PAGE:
W3C home > Mailing lists > Public > public-html@w3.org > July 2011

Re: ISSUE-163 navigating-tracks: Chairs Solicit Change Proposals

From: Philip Jägenstedt <philipj@opera.com>
Date: Thu, 07 Jul 2011 13:01:09 +0200
To: public-html@w3.org
Message-ID: <op.vx8wv7vasr6mfa@kirk>
On Thu, 07 Jul 2011 02:03:06 +0200, Silvia Pfeiffer  
<silviapfeiffer1@gmail.com> wrote:

> On Wed, Jul 6, 2011 at 11:50 PM, Philip Jägenstedt <philipj@opera.com>  
> wrote:
>> On Wed, 06 Jul 2011 14:56:12 +0200, Silvia Pfeiffer
>> <silviapfeiffer1@gmail.com> wrote:
>>>>> For WebVTT I am expecting a discussion in the WHATWG, since it's not
>>>>> specified in this WG. There is bugs that track this, see
>>>>> http://www.w3.org/Bugs/Public/show_bug.cgi?id=12662 .
>>>> OK, thanks.
>>> Do you also think this approach of putting hierarchies inside cues is
>>> simpler than building hierarchical structures through separate cues,
>>> or even with separate tracks? Or do you have a nicer way of dealing
>>> with DAISY-like requirements?
>> There are a few things with
>> <http://www.w3.org/WAI/PF/HTML/wiki/Media_Navigation> that I'm not a  
>> fan of:
>>  * I seems a bit random to me to represent top-level chapters as time
>> ranges, but sub-chapters as time cues.
>>  * There can be no more than two levels. Not a big deal, but all else  
>> equal
>> not having this limitation would be better.
> No, that's not true. The example at
> http://www.w3.org/WAI/PF/HTML/wiki/Media_Navigation#Example_markup_with_3_hierarchical_levels
> shows 3 levels and there can be an unlimited number.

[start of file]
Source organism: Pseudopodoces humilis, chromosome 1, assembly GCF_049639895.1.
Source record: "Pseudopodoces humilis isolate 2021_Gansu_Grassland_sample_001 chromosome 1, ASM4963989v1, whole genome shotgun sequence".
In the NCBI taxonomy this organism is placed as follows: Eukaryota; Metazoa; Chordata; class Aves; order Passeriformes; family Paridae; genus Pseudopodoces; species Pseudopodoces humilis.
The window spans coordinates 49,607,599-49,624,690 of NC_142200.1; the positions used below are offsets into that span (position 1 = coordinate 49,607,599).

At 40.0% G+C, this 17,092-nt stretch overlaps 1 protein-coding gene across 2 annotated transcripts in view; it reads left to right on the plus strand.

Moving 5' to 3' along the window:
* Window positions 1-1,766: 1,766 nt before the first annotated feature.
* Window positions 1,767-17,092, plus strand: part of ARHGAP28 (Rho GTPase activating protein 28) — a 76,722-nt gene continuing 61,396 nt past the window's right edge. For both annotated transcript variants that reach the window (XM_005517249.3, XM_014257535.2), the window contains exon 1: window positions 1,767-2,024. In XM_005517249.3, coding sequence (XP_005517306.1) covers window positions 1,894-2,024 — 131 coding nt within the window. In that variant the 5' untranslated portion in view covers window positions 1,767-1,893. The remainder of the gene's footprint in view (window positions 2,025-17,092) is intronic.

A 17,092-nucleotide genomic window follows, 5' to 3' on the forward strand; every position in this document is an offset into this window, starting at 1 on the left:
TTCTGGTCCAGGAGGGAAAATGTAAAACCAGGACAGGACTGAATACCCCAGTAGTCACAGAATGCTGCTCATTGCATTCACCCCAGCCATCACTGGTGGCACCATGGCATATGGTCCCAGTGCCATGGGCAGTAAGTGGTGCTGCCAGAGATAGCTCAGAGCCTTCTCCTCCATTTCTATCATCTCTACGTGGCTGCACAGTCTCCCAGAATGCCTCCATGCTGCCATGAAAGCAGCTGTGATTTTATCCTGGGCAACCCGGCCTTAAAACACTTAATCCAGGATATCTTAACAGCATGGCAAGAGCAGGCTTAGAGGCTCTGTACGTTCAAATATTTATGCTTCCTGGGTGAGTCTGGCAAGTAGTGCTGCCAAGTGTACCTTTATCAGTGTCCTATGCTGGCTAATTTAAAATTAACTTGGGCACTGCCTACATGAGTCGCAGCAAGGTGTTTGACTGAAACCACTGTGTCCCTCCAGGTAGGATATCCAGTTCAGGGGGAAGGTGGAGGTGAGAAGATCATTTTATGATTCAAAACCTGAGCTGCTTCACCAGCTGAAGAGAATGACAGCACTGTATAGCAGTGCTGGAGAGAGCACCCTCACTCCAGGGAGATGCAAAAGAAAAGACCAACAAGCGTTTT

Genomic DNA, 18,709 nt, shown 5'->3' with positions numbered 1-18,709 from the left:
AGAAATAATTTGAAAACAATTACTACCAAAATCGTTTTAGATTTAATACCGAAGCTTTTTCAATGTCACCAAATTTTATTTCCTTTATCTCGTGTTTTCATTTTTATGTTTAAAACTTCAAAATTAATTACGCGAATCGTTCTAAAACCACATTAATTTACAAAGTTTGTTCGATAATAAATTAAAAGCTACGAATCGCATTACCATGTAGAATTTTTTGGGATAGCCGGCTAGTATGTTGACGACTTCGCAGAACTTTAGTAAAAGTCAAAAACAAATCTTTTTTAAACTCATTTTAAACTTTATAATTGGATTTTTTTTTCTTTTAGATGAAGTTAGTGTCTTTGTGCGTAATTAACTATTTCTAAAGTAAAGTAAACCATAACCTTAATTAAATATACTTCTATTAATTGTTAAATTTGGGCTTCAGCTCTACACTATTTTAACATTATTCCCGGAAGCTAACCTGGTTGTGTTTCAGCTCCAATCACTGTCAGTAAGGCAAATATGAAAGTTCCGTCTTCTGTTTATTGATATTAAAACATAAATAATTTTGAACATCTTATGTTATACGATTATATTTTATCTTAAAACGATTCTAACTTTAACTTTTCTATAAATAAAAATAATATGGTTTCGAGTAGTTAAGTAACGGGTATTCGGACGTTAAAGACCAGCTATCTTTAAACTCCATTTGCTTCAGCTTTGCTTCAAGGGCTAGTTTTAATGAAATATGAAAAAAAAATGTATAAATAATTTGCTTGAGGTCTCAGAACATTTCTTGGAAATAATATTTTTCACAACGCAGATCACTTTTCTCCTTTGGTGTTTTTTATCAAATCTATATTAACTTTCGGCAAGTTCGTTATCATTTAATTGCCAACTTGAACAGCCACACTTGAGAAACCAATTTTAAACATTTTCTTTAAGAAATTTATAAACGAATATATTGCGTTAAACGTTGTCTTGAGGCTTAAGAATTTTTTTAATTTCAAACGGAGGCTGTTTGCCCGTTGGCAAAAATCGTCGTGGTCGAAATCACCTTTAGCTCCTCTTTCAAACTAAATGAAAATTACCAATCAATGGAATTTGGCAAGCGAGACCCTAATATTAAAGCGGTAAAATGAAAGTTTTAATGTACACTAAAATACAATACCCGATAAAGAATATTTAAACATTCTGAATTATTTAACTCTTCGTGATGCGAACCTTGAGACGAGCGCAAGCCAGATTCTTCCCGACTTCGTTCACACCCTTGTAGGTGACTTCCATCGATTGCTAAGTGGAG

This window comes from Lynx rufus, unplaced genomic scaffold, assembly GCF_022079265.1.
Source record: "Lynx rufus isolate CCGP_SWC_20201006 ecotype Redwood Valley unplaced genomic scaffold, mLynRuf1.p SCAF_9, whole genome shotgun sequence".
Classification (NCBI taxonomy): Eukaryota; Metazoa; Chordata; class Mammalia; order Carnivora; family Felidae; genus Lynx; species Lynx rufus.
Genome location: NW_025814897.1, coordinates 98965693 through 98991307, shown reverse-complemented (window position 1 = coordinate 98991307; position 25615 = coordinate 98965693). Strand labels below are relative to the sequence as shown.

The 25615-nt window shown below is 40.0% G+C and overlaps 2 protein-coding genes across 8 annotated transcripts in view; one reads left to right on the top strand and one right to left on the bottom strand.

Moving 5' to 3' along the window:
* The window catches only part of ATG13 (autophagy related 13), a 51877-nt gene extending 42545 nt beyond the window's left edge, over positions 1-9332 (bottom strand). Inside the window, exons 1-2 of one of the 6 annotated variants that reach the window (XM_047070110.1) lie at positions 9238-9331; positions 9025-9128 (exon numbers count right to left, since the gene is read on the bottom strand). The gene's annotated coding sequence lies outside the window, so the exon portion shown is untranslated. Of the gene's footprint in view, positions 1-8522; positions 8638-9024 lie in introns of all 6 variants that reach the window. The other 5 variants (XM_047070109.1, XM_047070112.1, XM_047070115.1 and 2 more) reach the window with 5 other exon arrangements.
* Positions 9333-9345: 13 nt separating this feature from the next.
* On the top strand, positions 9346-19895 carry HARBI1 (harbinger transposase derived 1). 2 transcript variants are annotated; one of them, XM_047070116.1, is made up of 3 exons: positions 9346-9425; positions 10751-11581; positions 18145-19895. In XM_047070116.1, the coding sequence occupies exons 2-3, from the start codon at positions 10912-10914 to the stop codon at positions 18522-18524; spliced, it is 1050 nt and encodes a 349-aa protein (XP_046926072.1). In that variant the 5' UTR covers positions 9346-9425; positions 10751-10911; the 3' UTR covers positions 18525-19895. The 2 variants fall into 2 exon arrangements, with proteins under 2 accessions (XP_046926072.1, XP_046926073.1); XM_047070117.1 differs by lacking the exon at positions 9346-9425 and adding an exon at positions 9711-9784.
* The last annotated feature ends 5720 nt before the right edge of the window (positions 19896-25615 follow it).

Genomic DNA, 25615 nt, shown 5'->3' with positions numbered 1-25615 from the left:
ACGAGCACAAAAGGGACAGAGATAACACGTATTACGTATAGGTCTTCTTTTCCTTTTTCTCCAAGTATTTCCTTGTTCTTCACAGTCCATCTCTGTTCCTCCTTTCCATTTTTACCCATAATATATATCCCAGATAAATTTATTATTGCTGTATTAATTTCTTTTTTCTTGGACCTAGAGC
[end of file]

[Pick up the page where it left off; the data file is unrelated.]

OK, the second is not true. But if you're doing it like this, why bother  
with cues at all? Wouldn't it be cleaner to have *only* a root <nav> with  
possible <nav> children? Using ranges for some chapters and cues for other  
is not very appealing, IMO.

>>  * New WebVTT markup and somewhat magic transformation to HTML.
> Not magical - it follows the way in which the WebVTT mapping is
> already defined at
> http://www.whatwg.org/specs/web-apps/current-work/webvtt.html#webvtt-cue-text-dom-construction-rules
> , but only adds one element to create the hierarchy.

Not magical, but mapping it to <ul><li> is rather odd IMO. <section><h1>  
would seems more natural, but I think no additional mapping at all would  
be simpler.

>> Something that could be trivially parsed by both web browsers and  
>> scripts
>> would be nicer, IMO. If you consider that a chapter is a range, you can
>> build a chapter tree by just looking at which chapters are contained  
>> within
>> another. Example:
>> 00:00:00.000 --> 00:00:10.700
>> Title Slide
>> 00:00:10.700 --> 00:00:47.600
>> Introduction by Naomi Black
>> 00:00:47.600 --> 00:07:37.900
>> Talk on WebVTT
>> 00:00:47.600 --> 00:01:50.100
>> Impact of Captions on the Web
>> 00:01:50.100 --> 00:03:33.000
>> Requirements of a Video text format
>> 00:03:33.000 --> 00:04:57.766
>> Simple WebVTT file
>> 00:04:57.766 --> 00:06:16.666
>> Styled WebVTT file
>> 00:06:16.666 --> 00:07:37.900
>> Internationalized WebVTT file
>> From this you could programmatically find the chapter tree.